The Housing Minister Brandon Lewis this morning celebrates the decline and fall of Nimbysm.
Paradoxically this has been achieved through localism rather than command and control from Whitehall. Local communities and their municipal representatives have more power to resist development. However they also have more incentive to allow it – through the payment of a New Homes Bonus into town hall coffers. Furthermore there has been a shift from a “take of leave it” approach to more flexibility over where the new housing should go and what form it should take.
Mr Lewis heralds this breakthrough in an article for the Daily Telegraph.That is a symbolic choice as that paper fought a vigorous campaign against liberalisation of the planning system.
Looking at the results of those reforms, Mr Lewis claims not only that they are increasing the supply of housing but this is something that is being welcomed by the existing inhabitants of the communities being expanded:
“Despite challenging economic conditions, 445,000 homes have been built since July 2010, housebuilding is at its highest level since 2007, and mortgage approvals are on the rise, with mortgage borrowing in June 24% higher than the same month last year.
The construction sector has also been growing for 14 consecutive months, and companies are taking on new workers at the fastest rate for 17 years.
Housebuilding is moving in the right direction, underpinned by strong economic growth and low interest rates.”
He then added:
“That’s why I was delighted to read the British Social Attitudes Survey on housebuilding, which I am publishing today. It shows that since the introduction of our planning reforms support for new homes has risen dramatically, from 28 per cent in 2010 to 47 per cent in 2013, while opposition to new homes over the same period has fallen from 46 per cent in 2010 to 31 per cent in 2013.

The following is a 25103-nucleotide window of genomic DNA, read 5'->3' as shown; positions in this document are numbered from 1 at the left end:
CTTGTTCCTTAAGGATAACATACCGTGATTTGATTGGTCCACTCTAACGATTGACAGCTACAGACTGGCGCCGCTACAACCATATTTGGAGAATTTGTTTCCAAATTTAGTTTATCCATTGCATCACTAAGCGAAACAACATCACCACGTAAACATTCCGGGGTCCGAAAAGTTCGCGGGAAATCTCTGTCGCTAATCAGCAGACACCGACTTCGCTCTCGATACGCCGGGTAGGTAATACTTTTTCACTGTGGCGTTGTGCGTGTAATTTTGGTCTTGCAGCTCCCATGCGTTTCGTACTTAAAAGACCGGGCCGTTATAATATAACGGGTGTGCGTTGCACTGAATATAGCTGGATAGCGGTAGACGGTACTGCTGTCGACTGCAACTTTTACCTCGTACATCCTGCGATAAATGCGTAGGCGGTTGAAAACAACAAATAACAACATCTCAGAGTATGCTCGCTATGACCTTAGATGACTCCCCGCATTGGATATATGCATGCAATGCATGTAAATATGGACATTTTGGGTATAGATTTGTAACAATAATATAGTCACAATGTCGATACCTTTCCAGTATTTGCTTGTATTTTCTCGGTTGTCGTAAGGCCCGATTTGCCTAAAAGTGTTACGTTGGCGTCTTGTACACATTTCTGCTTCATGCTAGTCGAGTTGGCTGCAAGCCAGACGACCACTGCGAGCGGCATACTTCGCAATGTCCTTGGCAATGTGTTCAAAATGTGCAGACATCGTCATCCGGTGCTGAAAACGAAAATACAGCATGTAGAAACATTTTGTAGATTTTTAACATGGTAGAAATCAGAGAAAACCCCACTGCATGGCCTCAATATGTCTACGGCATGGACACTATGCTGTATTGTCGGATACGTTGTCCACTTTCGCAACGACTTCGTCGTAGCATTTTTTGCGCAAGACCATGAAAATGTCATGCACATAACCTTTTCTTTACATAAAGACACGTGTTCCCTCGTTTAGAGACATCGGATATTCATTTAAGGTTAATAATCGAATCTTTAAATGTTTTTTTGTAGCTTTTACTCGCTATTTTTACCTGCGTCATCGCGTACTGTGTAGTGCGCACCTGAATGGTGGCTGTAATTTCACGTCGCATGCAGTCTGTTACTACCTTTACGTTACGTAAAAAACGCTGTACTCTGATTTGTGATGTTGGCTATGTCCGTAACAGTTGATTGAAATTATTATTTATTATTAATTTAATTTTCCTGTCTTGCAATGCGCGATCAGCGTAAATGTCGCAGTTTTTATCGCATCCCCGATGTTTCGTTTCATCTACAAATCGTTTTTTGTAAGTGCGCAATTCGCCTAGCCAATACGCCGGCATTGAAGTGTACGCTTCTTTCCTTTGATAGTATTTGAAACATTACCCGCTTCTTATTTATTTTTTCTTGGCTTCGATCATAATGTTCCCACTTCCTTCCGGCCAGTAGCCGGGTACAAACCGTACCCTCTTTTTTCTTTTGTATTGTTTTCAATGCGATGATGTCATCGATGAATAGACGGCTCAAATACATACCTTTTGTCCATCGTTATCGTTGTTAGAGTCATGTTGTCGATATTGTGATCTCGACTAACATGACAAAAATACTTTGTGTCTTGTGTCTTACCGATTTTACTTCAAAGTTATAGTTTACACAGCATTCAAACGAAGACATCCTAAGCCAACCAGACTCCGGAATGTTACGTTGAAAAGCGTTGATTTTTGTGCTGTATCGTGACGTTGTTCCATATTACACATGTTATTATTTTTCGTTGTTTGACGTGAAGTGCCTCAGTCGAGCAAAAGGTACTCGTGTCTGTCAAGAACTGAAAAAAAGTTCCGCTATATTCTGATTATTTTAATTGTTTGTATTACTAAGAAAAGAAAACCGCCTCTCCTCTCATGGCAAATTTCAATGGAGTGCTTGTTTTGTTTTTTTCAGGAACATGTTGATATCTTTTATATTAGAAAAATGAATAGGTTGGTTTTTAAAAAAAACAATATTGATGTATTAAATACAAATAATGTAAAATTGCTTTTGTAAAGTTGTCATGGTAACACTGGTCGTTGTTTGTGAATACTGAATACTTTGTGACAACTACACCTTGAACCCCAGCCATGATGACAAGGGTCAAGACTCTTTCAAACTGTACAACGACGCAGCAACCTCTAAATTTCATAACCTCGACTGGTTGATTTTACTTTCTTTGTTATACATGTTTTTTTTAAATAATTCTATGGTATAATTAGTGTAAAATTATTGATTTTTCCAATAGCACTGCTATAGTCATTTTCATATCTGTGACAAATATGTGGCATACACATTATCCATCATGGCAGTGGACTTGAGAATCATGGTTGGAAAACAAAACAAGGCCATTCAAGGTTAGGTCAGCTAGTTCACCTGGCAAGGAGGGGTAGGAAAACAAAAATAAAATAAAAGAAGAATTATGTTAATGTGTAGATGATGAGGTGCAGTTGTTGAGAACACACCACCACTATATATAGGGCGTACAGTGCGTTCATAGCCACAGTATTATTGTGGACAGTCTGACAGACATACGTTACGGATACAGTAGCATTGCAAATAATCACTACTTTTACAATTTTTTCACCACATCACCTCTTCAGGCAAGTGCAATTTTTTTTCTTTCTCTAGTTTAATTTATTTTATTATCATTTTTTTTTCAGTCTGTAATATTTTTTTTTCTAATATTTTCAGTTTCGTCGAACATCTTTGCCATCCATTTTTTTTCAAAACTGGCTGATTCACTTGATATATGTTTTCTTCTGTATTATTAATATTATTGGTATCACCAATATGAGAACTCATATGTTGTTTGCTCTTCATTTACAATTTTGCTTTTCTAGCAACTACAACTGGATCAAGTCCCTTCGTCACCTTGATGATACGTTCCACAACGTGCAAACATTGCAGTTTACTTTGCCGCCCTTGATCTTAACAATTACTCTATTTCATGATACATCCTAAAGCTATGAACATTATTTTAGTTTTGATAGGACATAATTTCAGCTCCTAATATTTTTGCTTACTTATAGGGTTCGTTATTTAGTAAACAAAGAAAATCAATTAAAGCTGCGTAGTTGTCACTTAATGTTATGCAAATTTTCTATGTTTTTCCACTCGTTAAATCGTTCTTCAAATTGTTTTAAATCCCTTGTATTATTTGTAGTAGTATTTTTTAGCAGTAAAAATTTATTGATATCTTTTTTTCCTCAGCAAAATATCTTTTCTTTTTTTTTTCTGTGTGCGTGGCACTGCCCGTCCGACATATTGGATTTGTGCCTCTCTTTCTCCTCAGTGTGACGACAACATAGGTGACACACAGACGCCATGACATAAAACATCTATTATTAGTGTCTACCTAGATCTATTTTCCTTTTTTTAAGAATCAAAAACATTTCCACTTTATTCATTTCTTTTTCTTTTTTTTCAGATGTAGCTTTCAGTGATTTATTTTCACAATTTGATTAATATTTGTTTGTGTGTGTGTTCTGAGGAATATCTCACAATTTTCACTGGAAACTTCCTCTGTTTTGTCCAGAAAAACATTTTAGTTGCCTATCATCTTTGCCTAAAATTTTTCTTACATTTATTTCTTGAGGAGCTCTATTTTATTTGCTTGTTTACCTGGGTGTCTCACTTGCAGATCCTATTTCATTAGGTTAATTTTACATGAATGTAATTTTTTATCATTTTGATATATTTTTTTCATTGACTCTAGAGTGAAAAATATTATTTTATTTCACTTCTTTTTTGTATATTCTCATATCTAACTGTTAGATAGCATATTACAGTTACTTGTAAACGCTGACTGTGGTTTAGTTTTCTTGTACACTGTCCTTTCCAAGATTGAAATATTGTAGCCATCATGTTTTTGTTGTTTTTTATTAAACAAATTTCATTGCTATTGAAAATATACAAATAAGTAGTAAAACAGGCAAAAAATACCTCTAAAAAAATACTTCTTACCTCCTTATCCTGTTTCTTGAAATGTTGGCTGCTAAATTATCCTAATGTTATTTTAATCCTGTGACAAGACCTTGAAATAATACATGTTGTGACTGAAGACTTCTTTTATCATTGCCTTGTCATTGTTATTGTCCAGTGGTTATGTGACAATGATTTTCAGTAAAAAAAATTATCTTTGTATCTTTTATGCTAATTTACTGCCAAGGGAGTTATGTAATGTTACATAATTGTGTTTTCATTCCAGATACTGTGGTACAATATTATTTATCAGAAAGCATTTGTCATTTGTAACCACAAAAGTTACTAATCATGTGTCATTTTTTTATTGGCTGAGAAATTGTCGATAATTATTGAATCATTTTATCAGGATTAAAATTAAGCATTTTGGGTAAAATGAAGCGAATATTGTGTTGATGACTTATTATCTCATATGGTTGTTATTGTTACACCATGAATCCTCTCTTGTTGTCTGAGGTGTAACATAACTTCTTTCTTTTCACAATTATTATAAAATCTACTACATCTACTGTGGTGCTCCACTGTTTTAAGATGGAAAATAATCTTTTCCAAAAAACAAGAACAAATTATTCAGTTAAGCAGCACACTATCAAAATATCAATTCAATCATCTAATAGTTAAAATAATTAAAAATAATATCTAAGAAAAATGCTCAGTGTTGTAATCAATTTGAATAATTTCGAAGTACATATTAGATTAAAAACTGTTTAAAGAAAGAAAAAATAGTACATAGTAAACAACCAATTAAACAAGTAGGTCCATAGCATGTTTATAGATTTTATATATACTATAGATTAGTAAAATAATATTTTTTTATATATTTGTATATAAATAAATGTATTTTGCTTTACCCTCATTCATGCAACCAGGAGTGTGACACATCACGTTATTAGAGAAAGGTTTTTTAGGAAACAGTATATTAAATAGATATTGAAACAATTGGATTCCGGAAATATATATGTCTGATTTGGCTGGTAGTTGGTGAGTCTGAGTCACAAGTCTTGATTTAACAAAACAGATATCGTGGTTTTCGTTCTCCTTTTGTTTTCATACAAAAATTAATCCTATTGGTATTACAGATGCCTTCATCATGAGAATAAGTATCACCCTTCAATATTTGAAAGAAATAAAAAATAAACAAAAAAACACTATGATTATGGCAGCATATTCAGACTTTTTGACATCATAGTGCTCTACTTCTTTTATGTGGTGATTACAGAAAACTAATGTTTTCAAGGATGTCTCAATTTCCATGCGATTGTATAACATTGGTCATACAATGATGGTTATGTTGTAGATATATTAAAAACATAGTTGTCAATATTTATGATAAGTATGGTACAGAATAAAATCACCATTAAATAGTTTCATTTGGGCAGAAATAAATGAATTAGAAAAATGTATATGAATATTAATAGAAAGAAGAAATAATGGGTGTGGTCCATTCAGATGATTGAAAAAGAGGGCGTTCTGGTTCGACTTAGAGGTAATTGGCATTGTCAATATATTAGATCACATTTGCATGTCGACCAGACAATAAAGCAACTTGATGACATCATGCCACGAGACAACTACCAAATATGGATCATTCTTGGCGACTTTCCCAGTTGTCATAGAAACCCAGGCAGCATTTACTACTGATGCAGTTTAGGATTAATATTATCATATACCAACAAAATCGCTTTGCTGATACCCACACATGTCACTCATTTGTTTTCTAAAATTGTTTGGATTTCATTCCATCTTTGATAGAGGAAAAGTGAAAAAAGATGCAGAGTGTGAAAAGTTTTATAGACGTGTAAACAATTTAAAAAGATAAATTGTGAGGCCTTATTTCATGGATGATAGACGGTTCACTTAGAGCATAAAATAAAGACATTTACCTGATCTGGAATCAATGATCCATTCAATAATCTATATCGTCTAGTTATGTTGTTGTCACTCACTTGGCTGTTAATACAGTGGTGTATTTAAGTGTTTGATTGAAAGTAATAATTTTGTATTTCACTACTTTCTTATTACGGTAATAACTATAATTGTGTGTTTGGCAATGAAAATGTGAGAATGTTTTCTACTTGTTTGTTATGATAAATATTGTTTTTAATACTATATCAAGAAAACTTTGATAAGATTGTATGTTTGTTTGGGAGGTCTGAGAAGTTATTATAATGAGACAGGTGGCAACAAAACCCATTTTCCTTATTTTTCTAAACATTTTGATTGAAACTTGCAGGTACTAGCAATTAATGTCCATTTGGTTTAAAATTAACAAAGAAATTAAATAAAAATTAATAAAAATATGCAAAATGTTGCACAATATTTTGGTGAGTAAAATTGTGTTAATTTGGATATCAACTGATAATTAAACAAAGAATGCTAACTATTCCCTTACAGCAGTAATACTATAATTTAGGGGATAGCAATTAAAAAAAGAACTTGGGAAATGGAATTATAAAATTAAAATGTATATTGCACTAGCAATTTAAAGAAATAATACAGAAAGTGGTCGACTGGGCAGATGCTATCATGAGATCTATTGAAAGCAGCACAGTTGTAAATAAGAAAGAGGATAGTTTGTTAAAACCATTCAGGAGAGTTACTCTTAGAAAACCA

This changing mind-set can now be seen in the pipeline of projects coming through the reformed planning system. Last year successful applications for major housing schemes were up 23 per cent, and planning permissions were granted for 216,000 new homes.
The new planning system puts local people in control, so if they want to build more homes, they will.”
The change in attitude towards new housing could have a number of factors. One may be the increase in house prices meaning that fewer people can afford to buy. Even those who have bought reflect on whether their children will be able to.
The high profile agitation by such think tanks as Policy Exchange and CentreForum for a positive approach to development has seeped through into the media and thus helped changed the public mood. At Conservative Home we have done our bit with the Homes, Jobs and Savings for All campaign.
However surely there will be a difference in popular sentiment towards new ugly housing and new beautiful housing. That is why offering locals a choice of design could achieve not merely acquiescence but enthusiasm for new buildings.
It is also understandable that account will be taken of what replaces them. Often we have seeing entire streets of derelict housing brought back to life. Of course those living in the surrounding area will be delighted.
In London many of the worst council estates are being redeveloped. They are being opened up to surrounding streets and providing a mix of tenure rather than being segregated areas for the poor. The Guardian splashes this morning on a story about affordable housing requirements prompting some of new buildings to have different entrances – “poor doors”. That is objectionable. But how much greater is the segregation of the large soulless council estates.
There is still a long way to go. Often planning proposals still encounter (fully justified opposition). In London we have too many old tower blocks being replaced by new tower blocks. The “Green Belt” – much of scuzzy – remains sacrosanct thus thwarting the new homes that our needed.
Some developers warned that localism would mean building would come to a halt. By contrast the Daily Telegraph and the Campaign to Protect Rural England said that cutting the red tape would mean more development being forced on people. On balance the scaremongering about the planning reforms from these various sources has been disproved.